There are also some indigenously developed not for profit social media platform such as Ushahidi from Kenya which was originally developed to share and map information related to violence emerging from Kenya using mobile or internet in 2007. It uses crowd sourcing technique for social activism and public accountability. Ushahidi was also used to create crisis and recovery maps following earthquakes in Haiti and Chile, wild fires in Russia, and the tsunami in Japan.

So all this indicates that Africans are not only embracing social media at a faster pace but are coming up with useful innovative solutions for the entire society to address social issues such as injustice and natural calamities.

So with the arrival of undersea cables, most of the coastal cities in African continent are well connected to the rest of the world and an increase in available international bandwidth will help drive the cost downward to make the services more affordable to larger part of the population. In fact, International wholesale prices have fallen by more than 50% in many markets since 2010.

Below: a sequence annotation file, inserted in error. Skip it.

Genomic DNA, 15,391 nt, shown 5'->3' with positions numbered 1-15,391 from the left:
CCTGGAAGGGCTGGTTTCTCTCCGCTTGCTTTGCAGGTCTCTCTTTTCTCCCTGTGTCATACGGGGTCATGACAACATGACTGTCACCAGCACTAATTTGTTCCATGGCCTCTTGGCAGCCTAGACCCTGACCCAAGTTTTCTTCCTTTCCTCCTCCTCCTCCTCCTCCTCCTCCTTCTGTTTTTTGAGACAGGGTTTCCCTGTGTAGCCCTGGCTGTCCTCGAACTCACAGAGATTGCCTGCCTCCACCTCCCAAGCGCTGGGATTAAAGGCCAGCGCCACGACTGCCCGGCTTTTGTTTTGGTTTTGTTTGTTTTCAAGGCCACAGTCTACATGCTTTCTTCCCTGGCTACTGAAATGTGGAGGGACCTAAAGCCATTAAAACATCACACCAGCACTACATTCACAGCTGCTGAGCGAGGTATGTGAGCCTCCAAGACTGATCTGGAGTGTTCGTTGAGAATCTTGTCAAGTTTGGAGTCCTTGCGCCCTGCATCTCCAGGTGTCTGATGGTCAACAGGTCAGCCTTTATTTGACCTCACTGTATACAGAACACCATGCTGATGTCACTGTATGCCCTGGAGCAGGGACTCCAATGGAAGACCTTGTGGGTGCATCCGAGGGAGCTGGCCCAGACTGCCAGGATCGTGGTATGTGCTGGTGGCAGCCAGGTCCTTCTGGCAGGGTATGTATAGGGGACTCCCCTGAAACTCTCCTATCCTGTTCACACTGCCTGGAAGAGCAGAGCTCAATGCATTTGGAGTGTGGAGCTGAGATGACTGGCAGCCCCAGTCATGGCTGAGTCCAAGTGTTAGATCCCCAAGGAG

With coastal cities connected, it has become much easier than earlier to build the infrastructure to connect the remote interior part of the continent and help in the overall growth of broadband technology. At the regulatory level more autonomy is required to open up the market and make the spectrum available via auction to operators so that new services can be provided in a more liberalized market. As mobile has already grown to good extent over the last decade it is the right time for Africa to leapfrog into the broadband technology in the new decade.

*Santosh Anchan belongs to the Portfolio Management Group of TechMahindra. This article first appeared in Indo-African Business. [IDN-InDepthNews – February 26, 2012]

2012 IDN-InDepthNews | Analysis That Matters

Image: Undersea fibre-optic cables in Africa in 2013 | Credit: